Excellent, thank you. I got here from stumbleupon, and I see a lot of overly complicated chart-based stuff, which I promptly click right past, but your system makes simple, logical sense, and for that I thank you!

  • IzzyMom says:

    Yes! The charting never worked for me and my kids didn’t really care about stickers and chart notations. They wanted something more tangible. I like your idea about stones for cooperation, too! Good luck to you :)

  • Headless Mom says:

    Since school is starting soon here (ugh) this may be exactly what the dr. ordered. I need a new system! Any ideas of how to tie in Video game time? That is the biggest pain in my ___. For summer they could ‘buy’ a little extra time every day by playing outside but that won’t work too well once school starts. I need to start with a fresh system.

    • TP says:

      A friend of mine has two boys that are big gamers – to the point where they did’t want to play sports or anything else at the time. She set up a plan where they had to “buy” their gaming time with activity time. For example – attend an hour of soccer practice or a game and earn XXX number of minutes on the game console.

  • Oxana says:

    I have been thinking about how to get my kids to help with the housework . Your experience will serve me well. Do you have the exel file you made to show the tasks to your children? I’m not sure what chores can be done by my children.I hope you understand this comment, my english isn´t very good. :)

    • IzzyMom says:

      I don’t have a picture of the Excel file but it’s pretty basic and really, you could make it in any word processing program. As for chores, I don’t know your kid’s ages but there are things even small kids can do. For the younger ones, it’s getting them used to the idea of helping more than actually getting any major chores done.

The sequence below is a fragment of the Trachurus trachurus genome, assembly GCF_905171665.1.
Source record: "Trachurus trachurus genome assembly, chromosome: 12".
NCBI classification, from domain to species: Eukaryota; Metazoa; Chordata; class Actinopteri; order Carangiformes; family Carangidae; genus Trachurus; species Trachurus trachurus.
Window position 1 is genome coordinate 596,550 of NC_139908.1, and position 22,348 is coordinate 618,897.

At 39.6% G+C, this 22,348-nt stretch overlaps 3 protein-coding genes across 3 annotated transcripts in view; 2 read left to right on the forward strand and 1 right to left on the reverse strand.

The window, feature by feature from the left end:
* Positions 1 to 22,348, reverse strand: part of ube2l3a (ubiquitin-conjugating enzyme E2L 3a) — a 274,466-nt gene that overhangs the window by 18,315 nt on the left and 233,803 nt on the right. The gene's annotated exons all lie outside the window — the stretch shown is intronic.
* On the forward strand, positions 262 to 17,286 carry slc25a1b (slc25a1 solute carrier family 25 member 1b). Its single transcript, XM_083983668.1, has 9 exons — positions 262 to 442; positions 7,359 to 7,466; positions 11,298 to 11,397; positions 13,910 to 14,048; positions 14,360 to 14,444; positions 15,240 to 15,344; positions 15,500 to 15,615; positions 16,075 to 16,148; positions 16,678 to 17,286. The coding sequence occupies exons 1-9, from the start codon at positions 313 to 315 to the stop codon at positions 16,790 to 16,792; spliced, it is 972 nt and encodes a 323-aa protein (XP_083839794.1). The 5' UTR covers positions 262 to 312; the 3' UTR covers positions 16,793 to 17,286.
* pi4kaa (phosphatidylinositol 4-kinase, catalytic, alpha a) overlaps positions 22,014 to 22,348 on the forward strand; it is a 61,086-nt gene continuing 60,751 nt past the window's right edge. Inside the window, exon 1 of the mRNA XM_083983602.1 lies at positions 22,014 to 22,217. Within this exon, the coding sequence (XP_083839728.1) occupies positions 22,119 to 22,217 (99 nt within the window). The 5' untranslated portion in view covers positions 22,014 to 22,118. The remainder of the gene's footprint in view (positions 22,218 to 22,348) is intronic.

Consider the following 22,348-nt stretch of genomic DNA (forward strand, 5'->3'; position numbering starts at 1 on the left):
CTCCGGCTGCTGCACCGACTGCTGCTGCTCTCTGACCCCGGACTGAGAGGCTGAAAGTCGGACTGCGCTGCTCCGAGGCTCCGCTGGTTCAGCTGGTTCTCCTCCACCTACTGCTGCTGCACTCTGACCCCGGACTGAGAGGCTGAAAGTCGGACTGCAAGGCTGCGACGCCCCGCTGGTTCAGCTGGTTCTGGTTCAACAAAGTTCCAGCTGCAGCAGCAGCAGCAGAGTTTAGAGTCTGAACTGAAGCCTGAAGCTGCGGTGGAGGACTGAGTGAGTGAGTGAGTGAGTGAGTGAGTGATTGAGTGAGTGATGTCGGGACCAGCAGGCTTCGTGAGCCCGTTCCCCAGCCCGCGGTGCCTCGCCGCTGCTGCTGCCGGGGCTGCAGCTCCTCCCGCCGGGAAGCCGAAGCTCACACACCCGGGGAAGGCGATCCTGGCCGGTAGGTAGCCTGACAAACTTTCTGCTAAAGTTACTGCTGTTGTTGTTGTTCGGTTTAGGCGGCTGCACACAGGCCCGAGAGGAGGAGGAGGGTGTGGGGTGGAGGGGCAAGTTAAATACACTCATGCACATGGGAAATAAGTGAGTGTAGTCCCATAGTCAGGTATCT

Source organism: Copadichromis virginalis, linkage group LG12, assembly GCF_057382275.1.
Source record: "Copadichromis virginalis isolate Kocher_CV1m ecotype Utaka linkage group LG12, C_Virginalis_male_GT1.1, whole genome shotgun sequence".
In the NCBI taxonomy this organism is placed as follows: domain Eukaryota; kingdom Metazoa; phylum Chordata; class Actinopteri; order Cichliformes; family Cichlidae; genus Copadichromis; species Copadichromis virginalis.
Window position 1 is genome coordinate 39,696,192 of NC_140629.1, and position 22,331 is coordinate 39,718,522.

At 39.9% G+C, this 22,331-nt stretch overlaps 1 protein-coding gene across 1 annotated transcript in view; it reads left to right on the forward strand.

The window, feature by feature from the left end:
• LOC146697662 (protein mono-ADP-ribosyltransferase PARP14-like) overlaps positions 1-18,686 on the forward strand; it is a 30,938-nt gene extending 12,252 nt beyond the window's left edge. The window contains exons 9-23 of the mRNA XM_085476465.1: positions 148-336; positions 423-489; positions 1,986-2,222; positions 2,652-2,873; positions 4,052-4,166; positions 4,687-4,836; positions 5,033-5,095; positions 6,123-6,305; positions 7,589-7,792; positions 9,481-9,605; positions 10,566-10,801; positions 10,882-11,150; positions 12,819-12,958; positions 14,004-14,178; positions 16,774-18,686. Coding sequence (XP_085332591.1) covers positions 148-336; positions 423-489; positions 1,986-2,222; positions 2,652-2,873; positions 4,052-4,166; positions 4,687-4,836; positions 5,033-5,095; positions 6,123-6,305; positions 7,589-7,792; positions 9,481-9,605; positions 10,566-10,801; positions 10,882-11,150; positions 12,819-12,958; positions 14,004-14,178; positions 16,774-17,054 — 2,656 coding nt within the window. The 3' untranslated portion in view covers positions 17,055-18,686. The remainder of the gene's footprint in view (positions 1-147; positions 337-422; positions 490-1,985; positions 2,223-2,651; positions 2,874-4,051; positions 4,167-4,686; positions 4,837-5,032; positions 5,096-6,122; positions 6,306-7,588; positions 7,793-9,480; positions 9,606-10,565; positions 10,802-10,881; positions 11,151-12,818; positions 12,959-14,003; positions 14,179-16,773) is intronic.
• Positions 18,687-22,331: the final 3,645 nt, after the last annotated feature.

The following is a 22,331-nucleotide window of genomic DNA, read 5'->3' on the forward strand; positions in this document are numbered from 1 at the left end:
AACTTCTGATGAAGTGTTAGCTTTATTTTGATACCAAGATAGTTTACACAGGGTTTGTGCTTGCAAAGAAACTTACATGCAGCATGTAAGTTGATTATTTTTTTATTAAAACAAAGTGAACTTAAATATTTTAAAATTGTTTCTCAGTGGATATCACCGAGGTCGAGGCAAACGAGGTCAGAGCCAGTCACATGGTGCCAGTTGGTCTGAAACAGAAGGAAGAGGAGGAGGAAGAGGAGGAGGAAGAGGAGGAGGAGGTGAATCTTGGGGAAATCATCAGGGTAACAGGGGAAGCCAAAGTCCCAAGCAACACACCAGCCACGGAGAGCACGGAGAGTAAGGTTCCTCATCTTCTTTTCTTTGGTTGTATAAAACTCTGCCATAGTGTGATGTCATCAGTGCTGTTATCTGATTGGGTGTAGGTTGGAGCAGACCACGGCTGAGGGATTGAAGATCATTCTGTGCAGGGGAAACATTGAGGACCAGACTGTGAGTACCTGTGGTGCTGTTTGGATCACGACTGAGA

• What a great idea! I’ve been trying to come up with a creative way to make cleaning up fun and rewarding. Thanks!

  • Lisa says:

    These are all GREAT ideas!! I wish I would have found them before my kids were teenagers! :)

  • Kelli MW says:

    This is a fantastic idea!! I have used charts in the past… and they just aren’t clicking with my kids. But a full jar of stones = $10 makes perfect sense. Definitely trying this out.

    Great post!

  • WoW! you really got me thinking. I sounds like something that I could use. Thanks for the info

  • Apryl's Antics says:

    I’m glad you typed this out. I’ve been “meaning” to try it. :)

  • Christine Larson says:

    What a great idea! I only wish I had started it many years ago. My kids are now 8, 10, and 12. Any ideas for the older kids with this system? Help, i’ ve created lazy kids thinking it was just easier to do it myself. Bribery works great, I just have struggled with how to do it. Ideas anyone?

    • IzzyMom says:

      My kids are lazy, too, but they are motivated by MONEY! I think the key is to make life a bit less comfortable by closing the Bank of Mom. Give them each a few dollars and tell them that is it…no more money for the concession stand, the arcade…whatever it is kids spend money on these days. If they need money for something that doesn’t involved their basic needs, tell them that they have to earn it—and DON’T buy them stuff. If you must, make it easy for them at first to earn money, and then slowly make it a little harder once they’re used to the system (so you’re not handing out money for minimal work). It sounds mean but you have to make it hurt a little (figuratively speaking) Expect complaining, whining and door slamming but stand firm. They will get tired of not having the means to get what they want and they’ll come around.

  • Coupon Trunk says:

    This certainly sounds like it’s worth a try. I’ve been giving my daughter money for chores, but this seems like it would make it easier for her to see how well she’s progressing toward her monetary goals.

  • Apryl's Antics says:

    It’s working with mine (first day, though)! They are enjoying the competition and they really do like getting to put the stones in the jar.

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  • michelle says:

    what ever happened to ” if you don’t clean your room, your not going out” or “you made the mess you clean the mess” maybe i was raised a little different but we did not get paid to do what we are told!!

    • IzzyMom says: